For most women, the average loss of blood during a menstrual period is a little more than 30 millilitres.
But an estimated 2 million South African women lose much more because they suffer from a condition called menorrhagia. And most don't realise there are treatments that can help ease the problem.
Traditionally, a hysterectomy - removal of the uterus - has been the only option available to doctors to treat the condition. But in recent years, researchers have pioneered alternatives so the heavy bleeding can often be eliminated or greatly reduced without radical surgery.
Much more than just an annoying periodThe condition can be disabling, causing women great difficulty working or doing other daily activities because the flow is so great. "They wear towels, not menstrual pads," Brooks says.
Dr Philip Brooks, a Los Angeles gynaecologist and clinical professor at UCLA's David Geffen School of Medicine, says menorrhagia is much more than just an annoying period.
About 600 000 hysterectomies are performed each year in the United States, according to the US Centers for Disease Control and Prevention, and about one-fifth are done to treat menorrhagia, health experts say.
Less drastic measures employed
But in recent years, Brooks and other physicians have turned to less drastic measures. They include various types of ablation, procedures in which the lining of the uterus - called the endometrium - is destroyed to control the excessive bleeding.
Even before ablation is recommended, however, there are other steps that can be considered, says Dr William Parker, a gynaecologist at Santa Monica-UCLA Medical Center in California. He often uses a hysteroscope, a tiny telescope-like device, to do a visual inspection of the uterine cavity.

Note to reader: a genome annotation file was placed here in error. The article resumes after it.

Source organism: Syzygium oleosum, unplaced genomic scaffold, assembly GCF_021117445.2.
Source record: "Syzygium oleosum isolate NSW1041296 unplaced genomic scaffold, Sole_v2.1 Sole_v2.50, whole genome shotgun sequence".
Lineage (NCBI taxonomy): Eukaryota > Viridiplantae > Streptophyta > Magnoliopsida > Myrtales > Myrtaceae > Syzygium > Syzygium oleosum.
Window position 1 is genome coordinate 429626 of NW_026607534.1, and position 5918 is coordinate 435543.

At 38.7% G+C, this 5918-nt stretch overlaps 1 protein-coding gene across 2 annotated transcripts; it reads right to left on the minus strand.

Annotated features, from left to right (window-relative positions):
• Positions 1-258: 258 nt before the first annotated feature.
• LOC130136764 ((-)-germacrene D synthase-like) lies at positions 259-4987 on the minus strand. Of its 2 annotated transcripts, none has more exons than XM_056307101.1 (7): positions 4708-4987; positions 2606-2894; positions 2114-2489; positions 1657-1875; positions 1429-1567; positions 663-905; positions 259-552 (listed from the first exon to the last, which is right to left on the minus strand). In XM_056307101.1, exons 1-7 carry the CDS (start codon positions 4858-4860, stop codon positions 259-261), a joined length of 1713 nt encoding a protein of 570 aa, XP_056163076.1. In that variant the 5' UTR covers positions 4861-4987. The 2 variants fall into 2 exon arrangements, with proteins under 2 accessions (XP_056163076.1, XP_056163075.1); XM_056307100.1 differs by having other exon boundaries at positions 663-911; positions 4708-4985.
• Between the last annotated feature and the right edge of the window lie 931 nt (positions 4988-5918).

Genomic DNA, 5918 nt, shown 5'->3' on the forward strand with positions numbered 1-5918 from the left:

Reasons for bleeding
"We look to see if there are any fibroids, polyps and lesions," he says, adding the early stages of pregnancy can also lead to heavy bleeding.
Many women with menorrhagia are in the 40- to 50-year-old age bracket, and lack of ovulation during cycles is a main reason for the bleeding.
If a follow-up test - such as an ultrasound - of the uterine lining shows it's normal, Parker might prescribe low-dose birth control pills or other medication to slow the excess bleeding.
If medical treatments fail after three months or so, Parker says he offers the option of ablation.
Four methods of ablation
The US Food and Drug Administration has approved four methods of ablation in recent years, says Brooks, who lectured on the topic at the recent annual meeting of the American College of Obstetricians and Gynecologists.
Earlier techniques required a doctor to have specialised training. However, the newer treatments are easier for doctors to master, Brooks and Parker agree.
One of the newest, called hydrothermablation, is done on an outpatient basis, and involves the insertion of a hysteroscope to view the cavity during the procedure. A hot saline solution is delivered into the uterus through a tube inserted into the cervix. The water destroys the lining of the uterus, or most of it, in 10 minutes or so. The type of local anaesthesia and other pain relief used varies, depending on the woman.
How ablation works
Ablation "destroys the blood vessels and endometrial glands that build up and shed," Brooks says. Basically, it destroys the uterine lining enough to solve the bleeding problem but sometimes not enough to stop periods.
He says about 50 percent of women who undergo ablation no longer have periods; the other 50 percent continue to have periods, but they are much lighter.
The results of hydrothermablation are very effective. "We have a 94 percent success rate - either no period or scant periods," says Brooks, who teaches courses to train other doctors in the technique.
Women who have ablation should have completed their childbearing because the uterine lining is no longer capable of sustaining a pregnancy, doctors say. But because most women affected by menorrhagia are nearing the end of their reproductive years, motherhood isn't usually a concern.
Some women still opt for hysterectomies
Yet even with the high success rates of ablation techniques, says Parker, some women say to him, "I don't want a 10 percent risk." And they opt instead for a hysterectomy.
While a traditional hysterectomy requires about four to six weeks recovery time, ablation is usually a day or so, Parker says. – (HealthScout News)
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